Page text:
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Rube Goldberg, was born in San Francisco, California in 1883. He became a Pulitzer-Prize winning cartoonist, sculptor, and author.

His drawings of absurdly-connected machines accomplishing, by extremely complex, roundabout means, what seemingly could be done simply, has meant that his name has become associated with any convoluted solution to perform a simple task.

His father, a practical man, insisted he go to college to become an engineer. After graduating from the University of California, Rube went to work as an engineer with the City of San Francisco Water and Sewers Department but he soon got a job as an office boy in the sports department of a San Francisco newspaper. He kept submitting drawings and cartoons to his editor, and finally was published. An outstanding success, he moved from San Francisco to New York drawing daily cartoons for the Evening Mail.

Through his “inventions,” Rube Goldberg discovered harder ways to achieve easy results. His cartoons compressed time and were as he said, “symbols of man’s capacity for exerting maximum effort to accomplish minimal results.” Rube believed that there are two ways to do things, the simple and the hard way, and that a surprisingly number of people preferred doing things the hard way.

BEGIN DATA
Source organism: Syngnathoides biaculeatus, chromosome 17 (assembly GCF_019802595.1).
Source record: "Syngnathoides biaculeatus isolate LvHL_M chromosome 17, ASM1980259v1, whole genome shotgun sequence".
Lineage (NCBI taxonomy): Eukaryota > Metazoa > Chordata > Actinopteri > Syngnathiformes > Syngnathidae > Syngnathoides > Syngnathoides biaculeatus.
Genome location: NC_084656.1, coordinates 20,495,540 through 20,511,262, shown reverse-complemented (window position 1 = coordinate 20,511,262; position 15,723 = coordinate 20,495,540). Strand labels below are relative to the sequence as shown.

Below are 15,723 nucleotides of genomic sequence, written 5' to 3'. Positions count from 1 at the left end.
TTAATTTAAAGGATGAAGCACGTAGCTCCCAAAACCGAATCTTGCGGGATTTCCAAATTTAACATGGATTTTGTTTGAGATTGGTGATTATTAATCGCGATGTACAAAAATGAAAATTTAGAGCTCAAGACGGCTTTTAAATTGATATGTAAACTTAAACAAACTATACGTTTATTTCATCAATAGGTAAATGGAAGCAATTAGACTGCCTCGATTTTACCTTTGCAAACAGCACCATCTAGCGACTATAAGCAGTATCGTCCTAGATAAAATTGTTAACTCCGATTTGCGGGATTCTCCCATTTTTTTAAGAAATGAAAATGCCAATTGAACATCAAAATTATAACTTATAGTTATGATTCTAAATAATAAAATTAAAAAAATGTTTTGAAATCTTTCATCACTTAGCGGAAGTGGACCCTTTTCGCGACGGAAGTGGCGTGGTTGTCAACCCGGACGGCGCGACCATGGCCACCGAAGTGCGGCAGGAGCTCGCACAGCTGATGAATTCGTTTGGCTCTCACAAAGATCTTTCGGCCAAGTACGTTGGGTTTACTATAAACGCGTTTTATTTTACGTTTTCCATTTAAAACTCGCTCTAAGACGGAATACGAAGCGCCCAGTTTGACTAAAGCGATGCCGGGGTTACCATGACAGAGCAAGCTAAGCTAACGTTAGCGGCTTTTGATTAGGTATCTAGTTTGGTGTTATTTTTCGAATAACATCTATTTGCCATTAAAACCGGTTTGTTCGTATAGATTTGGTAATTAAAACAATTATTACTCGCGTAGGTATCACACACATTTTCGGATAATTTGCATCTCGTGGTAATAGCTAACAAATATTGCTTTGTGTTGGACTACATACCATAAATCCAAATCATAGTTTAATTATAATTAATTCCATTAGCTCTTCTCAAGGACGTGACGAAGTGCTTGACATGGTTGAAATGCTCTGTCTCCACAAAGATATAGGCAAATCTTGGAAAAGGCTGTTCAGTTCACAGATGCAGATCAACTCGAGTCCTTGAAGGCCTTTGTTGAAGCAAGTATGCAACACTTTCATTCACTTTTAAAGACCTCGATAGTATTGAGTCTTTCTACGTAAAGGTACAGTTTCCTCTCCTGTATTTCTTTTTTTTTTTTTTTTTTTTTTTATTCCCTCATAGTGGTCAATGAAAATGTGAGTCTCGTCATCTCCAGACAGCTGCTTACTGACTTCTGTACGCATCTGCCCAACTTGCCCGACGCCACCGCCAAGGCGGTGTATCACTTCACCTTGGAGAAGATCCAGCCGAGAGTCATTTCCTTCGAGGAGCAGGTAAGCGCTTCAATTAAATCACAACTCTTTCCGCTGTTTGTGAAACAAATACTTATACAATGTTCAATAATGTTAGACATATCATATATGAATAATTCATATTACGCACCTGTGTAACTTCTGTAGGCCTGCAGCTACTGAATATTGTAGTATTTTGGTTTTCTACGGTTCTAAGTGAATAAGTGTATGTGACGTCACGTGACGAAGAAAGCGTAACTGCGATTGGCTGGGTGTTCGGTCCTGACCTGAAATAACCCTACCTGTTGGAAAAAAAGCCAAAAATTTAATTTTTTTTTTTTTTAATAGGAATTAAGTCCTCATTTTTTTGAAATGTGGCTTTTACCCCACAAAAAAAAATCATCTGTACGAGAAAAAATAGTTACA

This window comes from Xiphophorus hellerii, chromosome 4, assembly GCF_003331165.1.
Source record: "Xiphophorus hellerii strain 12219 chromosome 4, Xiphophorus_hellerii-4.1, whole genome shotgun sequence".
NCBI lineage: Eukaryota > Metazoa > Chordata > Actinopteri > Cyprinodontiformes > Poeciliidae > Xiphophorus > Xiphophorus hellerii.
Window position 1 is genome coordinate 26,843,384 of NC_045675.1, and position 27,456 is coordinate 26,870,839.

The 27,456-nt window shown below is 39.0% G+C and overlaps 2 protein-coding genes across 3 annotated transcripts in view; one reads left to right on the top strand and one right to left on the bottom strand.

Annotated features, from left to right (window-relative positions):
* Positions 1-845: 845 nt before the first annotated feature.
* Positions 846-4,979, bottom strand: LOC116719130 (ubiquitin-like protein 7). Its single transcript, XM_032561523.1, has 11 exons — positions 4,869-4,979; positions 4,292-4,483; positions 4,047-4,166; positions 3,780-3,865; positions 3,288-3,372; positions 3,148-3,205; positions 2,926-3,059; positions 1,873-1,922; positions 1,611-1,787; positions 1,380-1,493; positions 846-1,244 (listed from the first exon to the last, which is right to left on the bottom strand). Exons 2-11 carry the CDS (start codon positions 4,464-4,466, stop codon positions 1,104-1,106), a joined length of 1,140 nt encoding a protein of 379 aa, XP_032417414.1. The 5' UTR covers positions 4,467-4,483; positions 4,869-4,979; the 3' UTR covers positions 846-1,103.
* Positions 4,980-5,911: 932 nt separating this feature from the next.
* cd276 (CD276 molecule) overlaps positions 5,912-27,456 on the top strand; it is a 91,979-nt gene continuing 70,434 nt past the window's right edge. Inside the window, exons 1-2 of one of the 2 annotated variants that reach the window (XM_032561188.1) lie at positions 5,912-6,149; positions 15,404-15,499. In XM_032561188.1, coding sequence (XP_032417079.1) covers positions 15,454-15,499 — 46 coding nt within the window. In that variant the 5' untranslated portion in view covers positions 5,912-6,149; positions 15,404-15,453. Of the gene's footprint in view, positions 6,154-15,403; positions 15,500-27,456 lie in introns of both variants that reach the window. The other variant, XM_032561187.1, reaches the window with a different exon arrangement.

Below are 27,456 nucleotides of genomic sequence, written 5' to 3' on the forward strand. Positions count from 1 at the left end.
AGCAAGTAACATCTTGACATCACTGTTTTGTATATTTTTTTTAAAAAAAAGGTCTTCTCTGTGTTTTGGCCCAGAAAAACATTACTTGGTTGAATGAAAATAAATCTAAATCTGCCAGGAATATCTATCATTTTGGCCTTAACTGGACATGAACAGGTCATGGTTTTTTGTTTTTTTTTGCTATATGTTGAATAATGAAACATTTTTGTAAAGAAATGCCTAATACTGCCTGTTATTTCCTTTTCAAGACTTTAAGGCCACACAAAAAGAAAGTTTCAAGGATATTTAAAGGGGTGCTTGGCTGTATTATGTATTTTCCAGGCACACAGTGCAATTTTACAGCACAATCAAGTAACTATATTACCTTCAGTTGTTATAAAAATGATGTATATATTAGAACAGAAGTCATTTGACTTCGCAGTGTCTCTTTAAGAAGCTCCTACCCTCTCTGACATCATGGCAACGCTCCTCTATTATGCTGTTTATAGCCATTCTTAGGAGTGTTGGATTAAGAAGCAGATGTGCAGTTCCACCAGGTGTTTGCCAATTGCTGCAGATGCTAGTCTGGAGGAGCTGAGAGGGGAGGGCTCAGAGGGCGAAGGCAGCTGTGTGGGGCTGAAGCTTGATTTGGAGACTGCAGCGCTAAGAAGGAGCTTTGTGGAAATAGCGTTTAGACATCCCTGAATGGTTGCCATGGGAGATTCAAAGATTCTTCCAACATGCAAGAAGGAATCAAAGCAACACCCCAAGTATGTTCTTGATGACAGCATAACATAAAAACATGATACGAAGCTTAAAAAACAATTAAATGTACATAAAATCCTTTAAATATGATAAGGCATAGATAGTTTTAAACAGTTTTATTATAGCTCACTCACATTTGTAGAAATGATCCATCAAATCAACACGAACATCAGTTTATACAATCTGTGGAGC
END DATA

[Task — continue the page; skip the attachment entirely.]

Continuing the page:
Rube Goldberg’s work gave priority to simple human needs and treasured basic human values. He was sometimes skeptical about advanced technology and big science, which contributed to making his own mechanical inventions primitive and full of human, plant and animal parts. While most machines work to make difficult tasks simple, his inventions made simple tasks amazingly complex. Dozens of arms, wheels, gears, handles, cups, and rods were put in motion: by balls, canary cages, pails, boots, bathtubs, paddles and live animals for the simple tasks of squeezing an orange for juice, or closing a window if it should start to rain before one gets home.

Rube’s inventions are a unique commentary on life’s complexities. They provide a humorous diversion into the absurd that lampoons the “wonders of technology.” Rube’s hilarious send-ups of man’s ingenuity strike a deep and lasting chord with today’s audience caught in a high-tech revolution but seeking simplicity. © 2000-2011 AskART

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